War of the Rebellion: Serial 072 Page 0667 Chapter L. REPORTS, ETC.-ARMY OF THE CUMBERLAND.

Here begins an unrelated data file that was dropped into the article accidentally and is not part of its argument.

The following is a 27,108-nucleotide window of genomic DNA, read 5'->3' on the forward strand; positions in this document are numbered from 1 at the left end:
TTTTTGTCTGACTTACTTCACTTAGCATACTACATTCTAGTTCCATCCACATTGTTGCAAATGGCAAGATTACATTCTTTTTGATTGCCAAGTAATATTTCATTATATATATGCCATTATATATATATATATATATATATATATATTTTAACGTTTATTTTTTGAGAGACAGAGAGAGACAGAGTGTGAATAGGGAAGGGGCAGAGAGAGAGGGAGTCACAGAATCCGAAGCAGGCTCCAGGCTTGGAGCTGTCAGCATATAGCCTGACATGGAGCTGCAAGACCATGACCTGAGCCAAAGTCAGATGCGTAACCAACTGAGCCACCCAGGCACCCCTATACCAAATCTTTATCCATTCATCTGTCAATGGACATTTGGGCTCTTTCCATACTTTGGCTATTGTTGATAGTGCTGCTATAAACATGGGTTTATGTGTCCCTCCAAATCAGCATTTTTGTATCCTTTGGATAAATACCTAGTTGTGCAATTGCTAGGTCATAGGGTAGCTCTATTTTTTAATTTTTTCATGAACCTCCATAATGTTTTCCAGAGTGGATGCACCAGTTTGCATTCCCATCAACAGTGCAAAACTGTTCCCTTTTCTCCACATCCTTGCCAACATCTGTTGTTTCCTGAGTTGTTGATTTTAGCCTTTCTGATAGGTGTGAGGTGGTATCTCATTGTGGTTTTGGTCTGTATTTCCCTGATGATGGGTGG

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division was starting for Rome, Ga., and, although the regiment had already marched five miles with heavy knapsacks, they kept pace readily with the column, which moved rapidly through Snake Creek Gap and toward Rome, a distance of fifteen miles, making a twenty miles for the Tenth Michigan. Halted at 9 p.m. May 17, left camp at 6.30 a.m. and marched toward Rome, Ga. During the engagement which occurred near Rome, when the head of column struck the rebel army defending the town, we were held in reserve, as our brigade was in rear of the column in the order of march. At 8.30 p.m. moved to the right and front one and a half miles, and bivouacked until morning. May 18, moved out just after daybreak in a dense fog, which rendered it impossible to see but a few rods, and formed in line of battle in rear of the picket-line, threw out skirmishers, and moved forward, obliquing to the right until we came in sight of rebel earth-works on a hill in a strong position. We soon ascertained that these were deserted, and we moved to the top of the hill, where the enemy began shelling our line, while our skirmishers advanced to the Coosa River and found the enemy's skirmishers on the opposite side. The regiment moved, under cover of a hill, in a piece of woods, while our battery came up on the hill and silenced the enemy. At night our regiment went on picket, where we remained until 2.30 p.m. of May 20, hearing many exciting rumors of Forrest and Wheeler being about to attack our lines, which all proved false. May 20, at 2.30 p.m., being relieved from two days' picketing, made camp near Coosa River, being one mile from Rome, which lay on the opposite bank. May 22, at 2.30 p.m. left camp and moved across the Etowah River on pontoon-boats, and took position on a high, steep ridge on the south bank of the Coosa River. Distance marched, three miles. May 23, moved camp at 9 a.m. nearly a mile farther from town and made camp in a pine grove, and drew rations of hard bread, which was welcome, for we had been subsisting for several days on corn and oat-meal from the stores captured in Rome, which change of diet had made many of us sick. Received orders to be ready to march at 5 a.m. to-morrow morning. May 24, left camp at 5 a.m. and marched out on the Atlanta road, moving rapidly with but little rest until 12.15 p.m., when we halted in a forest of the long-leaved pine, where there was no water, except a well about 100 rods from the road, which was thronged by thousands of soldiers from all parts of the column; nor had we found any water, save a few stagnant pools, for two or three miles back. Got dinner as best we could. At 3 p.m. moved on and still found no water until we reached Peak's Spring, some five miles from where we halted at noon. Here was water enough for the whole army; bivouacked for the night. A heavy thunder-shower came up just after dark, drenching us to the skin. May 25, left camp at 7.30 a.m. and marched slowly toward Dallas, Ga. Halted at 11.30 a.m. to get dinner; again in a forest of long-leaved pine. Water was very scarce for several miles in the morning. Moved on at 2 p.m. over a very hilly country, and at 8 p.m. encamped in a field of rye while the rain was falling in torrents and it was dark as blackest night; marched fifteen miles. It is reported that we are within five miles of Dallas. May 26, left camp 7 a.m. and marched, as we supposed, toward Dallas for two and a half miles over all the moderate sized big hills that could be crowded into that distance, and halted on the side of one of them until 10.30 a.m., and countermarched,